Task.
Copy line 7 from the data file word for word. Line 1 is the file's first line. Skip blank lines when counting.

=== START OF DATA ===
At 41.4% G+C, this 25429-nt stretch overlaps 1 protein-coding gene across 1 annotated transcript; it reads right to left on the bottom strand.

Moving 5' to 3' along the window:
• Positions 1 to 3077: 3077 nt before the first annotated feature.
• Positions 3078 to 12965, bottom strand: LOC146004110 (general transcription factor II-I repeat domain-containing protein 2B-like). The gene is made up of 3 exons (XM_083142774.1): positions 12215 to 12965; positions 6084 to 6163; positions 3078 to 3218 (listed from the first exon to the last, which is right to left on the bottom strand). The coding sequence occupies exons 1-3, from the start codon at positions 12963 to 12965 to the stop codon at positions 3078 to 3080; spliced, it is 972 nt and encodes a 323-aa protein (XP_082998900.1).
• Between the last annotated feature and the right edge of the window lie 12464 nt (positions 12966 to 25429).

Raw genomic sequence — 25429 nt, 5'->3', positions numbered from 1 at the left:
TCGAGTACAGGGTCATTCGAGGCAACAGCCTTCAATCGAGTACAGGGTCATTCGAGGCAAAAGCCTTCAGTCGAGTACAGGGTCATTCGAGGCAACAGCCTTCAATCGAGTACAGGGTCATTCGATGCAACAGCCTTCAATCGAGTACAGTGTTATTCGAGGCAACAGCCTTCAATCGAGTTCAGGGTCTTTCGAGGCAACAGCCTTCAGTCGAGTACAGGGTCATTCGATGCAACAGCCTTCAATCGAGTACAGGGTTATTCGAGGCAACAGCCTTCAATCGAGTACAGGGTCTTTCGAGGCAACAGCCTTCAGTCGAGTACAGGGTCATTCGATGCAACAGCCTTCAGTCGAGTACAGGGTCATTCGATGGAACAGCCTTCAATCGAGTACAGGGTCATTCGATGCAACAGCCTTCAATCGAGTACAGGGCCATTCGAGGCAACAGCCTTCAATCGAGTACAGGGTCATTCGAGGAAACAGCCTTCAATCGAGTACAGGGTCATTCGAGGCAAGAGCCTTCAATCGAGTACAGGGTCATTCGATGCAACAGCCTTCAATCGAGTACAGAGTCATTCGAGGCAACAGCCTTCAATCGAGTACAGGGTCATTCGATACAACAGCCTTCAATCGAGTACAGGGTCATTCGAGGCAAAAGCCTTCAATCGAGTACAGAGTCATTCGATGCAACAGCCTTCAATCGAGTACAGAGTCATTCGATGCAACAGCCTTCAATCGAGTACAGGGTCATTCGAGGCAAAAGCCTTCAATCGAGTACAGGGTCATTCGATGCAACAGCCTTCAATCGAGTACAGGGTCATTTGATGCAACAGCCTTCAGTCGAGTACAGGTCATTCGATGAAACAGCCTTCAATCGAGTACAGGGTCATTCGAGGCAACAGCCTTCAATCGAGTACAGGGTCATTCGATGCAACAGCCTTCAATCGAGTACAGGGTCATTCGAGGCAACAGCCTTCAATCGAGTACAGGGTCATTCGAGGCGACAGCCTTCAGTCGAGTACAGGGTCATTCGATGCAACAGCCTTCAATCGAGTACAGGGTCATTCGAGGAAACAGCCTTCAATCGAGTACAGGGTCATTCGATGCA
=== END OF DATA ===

TCGAGTACAGGGTCATTCGAGGCAACAGCCTTCAATCGAGTACAGGGTCATTCGAGGCAAAAGCCTTCAGTCGAGTACAGGGTCATTCGAGGCAACAGCCTTCAATCGAGTACAGGGTCATTCGATGCAACAGCCTTCAATCGAGTACAGTGTTATTCGAGGCAACAGCCTTCAATCGAGTTCAGGGTCTTTCGAGGCAACAGCCTTCAGTCGAGTACAGGGTCATTCGATGCAACAGCCTTCAATCGAGTACAGGGTTATTCGAGGCAACAGCCTTCAATCGAGTACAGGGTCTTTCGAGGCAACAGCCTTCAGTCGAGTACAGGGTCATTCGATGCAACAGCCTTCAGTCGAGTACAGGGTCATTCGATGGAACAGCCTTCAATCGAGTACAGGGTCATTCGATGCAACAGCCTTCAATCGAGTACAGGGCCATTCGAGGCAACAGCCTTCAATCGAGTACAGGGTCATTCGAGGAAACAGCCTTCAATCGAGTACAGGGTCATTCGAGGCAAGAGCCTTCAATCGAGTACAGGGTCATTCGATGCAACAGCCTTCAATCGAGTACAGAGTCATTCGAGGCAACAGCCTTCAATCGAGTACAGGGTCATTCGATACAACAGCCTTCAATCGAGTACAGGGTCATTCGAGGCAAAAGCCTTCAATCGAGTACAGAGTCATTCGATGCAACAGCCTTCAATCGAGTACAGAGTCATTCGATGCAACAGCCTTCAATCGAGTACAGGGTCATTCGAGGCAAAAGCCTTCAATCGAGTACAGGGTCATTCGATGCAACAGCCTTCAATCGAGTACAGGGTCATTTGATGCAACAGCCTTCAGTCGAGTACAGGTCATTCGATGAAACAGCCTTCAATCGAGTACAGGGTCATTCGAGGCAACAGCCTTCAATCGAGTACAGGGTCATTCGATGCAACAGCCTTCAATCGAGTACAGGGTCATTCGAGGCAACAGCCTTCAATCGAGTACAGGGTCATTCGAGGCGACAGCCTTCAGTCGAGTACAGGGTCATTCGATGCAACAGCCTTCAATCGAGTACAGGGTCATTCGAGGAAACAGCCTTCAATCGAGTACAGGGTCATTCGATGCA